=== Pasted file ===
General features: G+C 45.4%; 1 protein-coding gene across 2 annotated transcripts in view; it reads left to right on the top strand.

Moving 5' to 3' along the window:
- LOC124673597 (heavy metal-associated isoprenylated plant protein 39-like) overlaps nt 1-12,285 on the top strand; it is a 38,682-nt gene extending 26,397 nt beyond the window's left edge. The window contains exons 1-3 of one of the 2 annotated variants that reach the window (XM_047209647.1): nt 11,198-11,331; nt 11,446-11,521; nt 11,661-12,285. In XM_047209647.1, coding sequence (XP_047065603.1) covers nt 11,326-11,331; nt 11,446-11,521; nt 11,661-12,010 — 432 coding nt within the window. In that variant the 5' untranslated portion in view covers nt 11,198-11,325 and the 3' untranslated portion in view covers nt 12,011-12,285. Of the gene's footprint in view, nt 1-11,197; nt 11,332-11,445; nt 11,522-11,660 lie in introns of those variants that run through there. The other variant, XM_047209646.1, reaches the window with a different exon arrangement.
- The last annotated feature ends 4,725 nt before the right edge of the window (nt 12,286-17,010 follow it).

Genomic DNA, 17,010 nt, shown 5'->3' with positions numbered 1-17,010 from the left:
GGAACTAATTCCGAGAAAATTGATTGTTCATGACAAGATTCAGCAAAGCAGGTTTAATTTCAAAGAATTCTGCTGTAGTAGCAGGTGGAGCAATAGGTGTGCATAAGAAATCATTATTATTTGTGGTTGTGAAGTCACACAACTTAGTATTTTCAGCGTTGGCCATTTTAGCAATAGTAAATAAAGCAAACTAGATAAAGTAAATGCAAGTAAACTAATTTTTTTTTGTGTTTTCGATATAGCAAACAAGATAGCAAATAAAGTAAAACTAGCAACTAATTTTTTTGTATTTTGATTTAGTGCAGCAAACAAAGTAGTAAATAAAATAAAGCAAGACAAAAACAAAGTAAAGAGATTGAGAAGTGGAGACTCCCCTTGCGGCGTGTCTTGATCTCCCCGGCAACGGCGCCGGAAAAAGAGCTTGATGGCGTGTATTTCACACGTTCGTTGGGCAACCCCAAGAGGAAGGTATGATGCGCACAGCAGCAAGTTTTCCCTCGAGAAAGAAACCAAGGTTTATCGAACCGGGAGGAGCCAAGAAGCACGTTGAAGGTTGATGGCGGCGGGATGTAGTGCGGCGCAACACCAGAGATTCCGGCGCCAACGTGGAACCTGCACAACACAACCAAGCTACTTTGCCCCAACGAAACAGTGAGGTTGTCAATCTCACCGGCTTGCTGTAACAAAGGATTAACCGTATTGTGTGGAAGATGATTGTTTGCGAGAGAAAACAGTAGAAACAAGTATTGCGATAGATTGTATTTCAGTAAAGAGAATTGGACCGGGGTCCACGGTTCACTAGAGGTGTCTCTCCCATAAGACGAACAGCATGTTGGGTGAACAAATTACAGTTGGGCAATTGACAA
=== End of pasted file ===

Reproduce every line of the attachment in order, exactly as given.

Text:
General features: G+C 45.4%; 1 protein-coding gene across 2 annotated transcripts in view; it reads left to right on the top strand.

Moving 5' to 3' along the window:
- LOC124673597 (heavy metal-associated isoprenylated plant protein 39-like) overlaps nt 1-12,285 on the top strand; it is a 38,682-nt gene extending 26,397 nt beyond the window's left edge. The window contains exons 1-3 of one of the 2 annotated variants that reach the window (XM_047209647.1): nt 11,198-11,331; nt 11,446-11,521; nt 11,661-12,285. In XM_047209647.1, coding sequence (XP_047065603.1) covers nt 11,326-11,331; nt 11,446-11,521; nt 11,661-12,010 — 432 coding nt within the window. In that variant the 5' untranslated portion in view covers nt 11,198-11,325 and the 3' untranslated portion in view covers nt 12,011-12,285. Of the gene's footprint in view, nt 1-11,197; nt 11,332-11,445; nt 11,522-11,660 lie in introns of those variants that run through there. The other variant, XM_047209646.1, reaches the window with a different exon arrangement.
- The last annotated feature ends 4,725 nt before the right edge of the window (nt 12,286-17,010 follow it).

Genomic DNA, 17,010 nt, shown 5'->3' with positions numbered 1-17,010 from the left:
GGAACTAATTCCGAGAAAATTGATTGTTCATGACAAGATTCAGCAAAGCAGGTTTAATTTCAAAGAATTCTGCTGTAGTAGCAGGTGGAGCAATAGGTGTGCATAAGAAATCATTATTATTTGTGGTTGTGAAGTCACACAACTTAGTATTTTCAGCGTTGGCCATTTTAGCAATAGTAAATAAAGCAAACTAGATAAAGTAAATGCAAGTAAACTAATTTTTTTTTGTGTTTTCGATATAGCAAACAAGATAGCAAATAAAGTAAAACTAGCAACTAATTTTTTTGTATTTTGATTTAGTGCAGCAAACAAAGTAGTAAATAAAATAAAGCAAGACAAAAACAAAGTAAAGAGATTGAGAAGTGGAGACTCCCCTTGCGGCGTGTCTTGATCTCCCCGGCAACGGCGCCGGAAAAAGAGCTTGATGGCGTGTATTTCACACGTTCGTTGGGCAACCCCAAGAGGAAGGTATGATGCGCACAGCAGCAAGTTTTCCCTCGAGAAAGAAACCAAGGTTTATCGAACCGGGAGGAGCCAAGAAGCACGTTGAAGGTTGATGGCGGCGGGATGTAGTGCGGCGCAACACCAGAGATTCCGGCGCCAACGTGGAACCTGCACAACACAACCAAGCTACTTTGCCCCAACGAAACAGTGAGGTTGTCAATCTCACCGGCTTGCTGTAACAAAGGATTAACCGTATTGTGTGGAAGATGATTGTTTGCGAGAGAAAACAGTAGAAACAAGTATTGCGATAGATTGTATTTCAGTAAAGAGAATTGGACCGGGGTCCACGGTTCACTAGAGGTGTCTCTCCCATAAGACGAACAGCATGTTGGGTGAACAAATTACAGTTGGGCAATTGACAA